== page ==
On Friday, November 7, from 3:30 to 4:30 p.m., Jonathan Vallano (University of Pittsburgh at Greensburg) will present “Rapport-Building in Criminal Interviews:
What is it, and does it
work?” in Uhler Hall, Room 111.
It is recommended that law enforcement build rapport
before conducting an investigative interview. This recommendation is based upon the
belief that establishing a relationship can increase the quality of information
obtained from a criminal interviewee. These beliefs have recently spawned a burgeoning interest in rapport as a
humane police interviewing technique, yet little empirical research has
specifically examined the role and impact of rapport on investigatory outcomes.
This symposium will address these
issues by reviewing the research Vallano has conducted with his colleagues on
rapport-building with criminal witnesses and suspects. The first half of this symposium will
address the definition and usage of rapport in an investigative setting, and the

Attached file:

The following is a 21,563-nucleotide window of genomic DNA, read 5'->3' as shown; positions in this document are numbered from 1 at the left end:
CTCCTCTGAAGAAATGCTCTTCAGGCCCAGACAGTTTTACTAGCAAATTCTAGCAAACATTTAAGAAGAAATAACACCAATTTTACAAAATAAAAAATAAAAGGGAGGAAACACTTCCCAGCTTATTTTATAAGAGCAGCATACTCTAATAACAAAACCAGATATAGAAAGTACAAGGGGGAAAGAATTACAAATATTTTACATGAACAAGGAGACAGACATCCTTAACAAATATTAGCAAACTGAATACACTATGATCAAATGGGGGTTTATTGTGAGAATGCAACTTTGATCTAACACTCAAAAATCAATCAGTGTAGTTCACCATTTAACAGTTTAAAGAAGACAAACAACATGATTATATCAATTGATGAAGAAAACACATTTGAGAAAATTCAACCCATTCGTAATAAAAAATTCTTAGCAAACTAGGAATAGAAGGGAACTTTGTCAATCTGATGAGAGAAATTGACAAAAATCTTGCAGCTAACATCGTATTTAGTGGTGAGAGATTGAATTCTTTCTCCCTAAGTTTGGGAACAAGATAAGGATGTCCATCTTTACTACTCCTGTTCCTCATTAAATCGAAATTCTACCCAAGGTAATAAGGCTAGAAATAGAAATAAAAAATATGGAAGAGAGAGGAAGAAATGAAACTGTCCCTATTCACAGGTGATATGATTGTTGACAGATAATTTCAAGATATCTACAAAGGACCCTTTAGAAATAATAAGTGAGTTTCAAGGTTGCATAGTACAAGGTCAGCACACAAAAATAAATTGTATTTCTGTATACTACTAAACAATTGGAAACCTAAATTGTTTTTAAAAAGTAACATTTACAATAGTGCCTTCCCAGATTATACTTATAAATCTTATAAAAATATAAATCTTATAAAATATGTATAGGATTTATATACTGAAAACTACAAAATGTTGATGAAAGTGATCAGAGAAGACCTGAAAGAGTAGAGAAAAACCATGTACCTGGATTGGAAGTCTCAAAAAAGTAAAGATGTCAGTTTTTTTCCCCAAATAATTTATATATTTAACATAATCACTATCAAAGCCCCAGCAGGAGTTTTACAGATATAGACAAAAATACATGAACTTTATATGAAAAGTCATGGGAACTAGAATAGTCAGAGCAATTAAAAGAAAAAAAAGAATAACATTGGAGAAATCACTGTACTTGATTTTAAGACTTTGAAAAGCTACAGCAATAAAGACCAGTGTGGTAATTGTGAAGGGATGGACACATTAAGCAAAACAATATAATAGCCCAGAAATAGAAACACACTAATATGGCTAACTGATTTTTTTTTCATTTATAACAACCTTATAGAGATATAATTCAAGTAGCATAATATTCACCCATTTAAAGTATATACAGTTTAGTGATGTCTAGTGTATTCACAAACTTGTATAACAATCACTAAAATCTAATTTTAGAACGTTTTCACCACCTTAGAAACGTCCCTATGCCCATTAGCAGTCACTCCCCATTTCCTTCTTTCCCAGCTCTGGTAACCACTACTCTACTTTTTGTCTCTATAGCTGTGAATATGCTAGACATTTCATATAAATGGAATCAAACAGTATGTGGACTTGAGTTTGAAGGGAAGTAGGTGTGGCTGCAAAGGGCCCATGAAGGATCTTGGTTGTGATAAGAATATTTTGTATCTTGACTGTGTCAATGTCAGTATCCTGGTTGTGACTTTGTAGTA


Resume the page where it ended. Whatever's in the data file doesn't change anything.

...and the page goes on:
common techniques used to build rapport in the laboratory and in the field. The second half of this symposium will
address whether rapport-building enhances investigative interviewing outcomes
with cooperative witnesses (in the form of increased recall accuracy) and
criminal suspects (in the form of more diagnostic evidentiary output, including
The symposium will
conclude with a brief discussion of the future of this research program and its
implications for research and practice.
Vallano, PhD, obtained his doctorate in experimental psychology, with a
specialization in legal psychology. Most of his scholarly interests deal with
issues pertaining to psychology and law, including jury decision-making,
investigative interviewing, and eyewitness identification. In addition to
conducting research on these issues, he often serves as a trial consultant for
attorneys by helping them prepare for trial. At Pitt-Greensburg, Vallano
teaches the following courses: Introduction to Psychology, Human Cognition,
Social Psychology, and Research Methods.
Department of Psychology